Wondered how to accept crypto payments?
If you’re an Australian business who wants to accept crypto payments, does not have a storefront, operates online, or issues electronic invoices, this guide is for you. You’ve heard Bitcoin, Blockchain, and all the other buzzwords. Besides the hype, crypto is here to stay. This guide shows you to accept crypto payments for your business, and we will be updating it to include E-commerce and store-front businesses in the near future.
By opting to accept crypto payments, your business can service a whole new clientele. That’s exciting and challenging, and also comes with risks, but you can be a real contributor to the future of digital currencies. Getting started requires setting up a payment merchant, adjusting your invoices, and creating an account with an exchange. Hopefully at the end of this guide, you’ll have customers paying you in Bitcoin.
If you’re new to cryptocurrencies, I strongly recommend becoming acquainted first. Our guide on cryptocurrencies will get you well on your way. If you’re after something more in depth and guided, our cryptocurrency fundamentals course covers all the basics, and its free.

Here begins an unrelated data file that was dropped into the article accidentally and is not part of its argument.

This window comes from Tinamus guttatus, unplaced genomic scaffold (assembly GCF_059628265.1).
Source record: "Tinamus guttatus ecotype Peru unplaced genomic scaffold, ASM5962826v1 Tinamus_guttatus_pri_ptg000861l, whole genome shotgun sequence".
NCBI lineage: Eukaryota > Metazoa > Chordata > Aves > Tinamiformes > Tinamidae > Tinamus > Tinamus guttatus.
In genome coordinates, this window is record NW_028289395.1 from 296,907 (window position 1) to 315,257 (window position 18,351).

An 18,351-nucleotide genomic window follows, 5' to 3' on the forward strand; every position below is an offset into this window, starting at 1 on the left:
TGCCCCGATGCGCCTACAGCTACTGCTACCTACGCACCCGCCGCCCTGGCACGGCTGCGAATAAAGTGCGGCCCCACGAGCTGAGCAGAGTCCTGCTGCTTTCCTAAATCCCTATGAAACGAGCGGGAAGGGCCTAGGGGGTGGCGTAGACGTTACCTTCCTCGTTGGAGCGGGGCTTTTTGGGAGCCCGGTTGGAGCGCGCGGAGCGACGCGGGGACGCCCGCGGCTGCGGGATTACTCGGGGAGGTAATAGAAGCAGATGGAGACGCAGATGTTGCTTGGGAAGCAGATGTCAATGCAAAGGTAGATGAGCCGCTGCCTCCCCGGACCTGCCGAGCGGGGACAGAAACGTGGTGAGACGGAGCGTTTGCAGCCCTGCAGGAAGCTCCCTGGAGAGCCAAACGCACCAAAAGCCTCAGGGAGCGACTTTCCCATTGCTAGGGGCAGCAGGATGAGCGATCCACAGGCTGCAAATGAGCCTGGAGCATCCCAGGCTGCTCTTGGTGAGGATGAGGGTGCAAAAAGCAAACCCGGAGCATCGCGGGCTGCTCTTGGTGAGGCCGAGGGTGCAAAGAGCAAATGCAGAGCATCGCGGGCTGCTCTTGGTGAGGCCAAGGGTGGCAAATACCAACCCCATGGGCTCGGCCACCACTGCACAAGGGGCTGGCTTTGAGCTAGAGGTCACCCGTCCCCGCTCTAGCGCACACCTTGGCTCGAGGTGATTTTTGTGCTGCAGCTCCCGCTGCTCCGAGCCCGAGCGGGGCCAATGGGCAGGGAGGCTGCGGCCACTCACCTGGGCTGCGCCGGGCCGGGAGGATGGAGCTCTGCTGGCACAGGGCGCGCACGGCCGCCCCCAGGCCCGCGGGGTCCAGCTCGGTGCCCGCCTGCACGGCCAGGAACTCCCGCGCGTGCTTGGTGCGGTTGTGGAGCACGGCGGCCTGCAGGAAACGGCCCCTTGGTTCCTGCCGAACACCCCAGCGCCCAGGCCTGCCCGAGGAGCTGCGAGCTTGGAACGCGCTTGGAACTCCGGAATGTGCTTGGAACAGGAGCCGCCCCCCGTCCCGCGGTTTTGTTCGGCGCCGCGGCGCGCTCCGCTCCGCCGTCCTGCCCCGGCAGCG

Crypto prices are too volatile!
Yes, they are. And that makes it tough for anyone to make the decision to accept crypto payments. But bear with me. There is incredible free tools available to help mitigate the risk of price volatility. Not only that, but these tools are mostly automated these days.
We know this because we have done it ourselves. We have been accepting, paying, and functioning as a business with cryptocurrencies for over a year. Honestly, its been a massive challenge. From documentation, tax, accounting, price fluctuations, you name it. The great thing for you is, we have tried and tested dozens of different methods, and have done most of the hard work for you.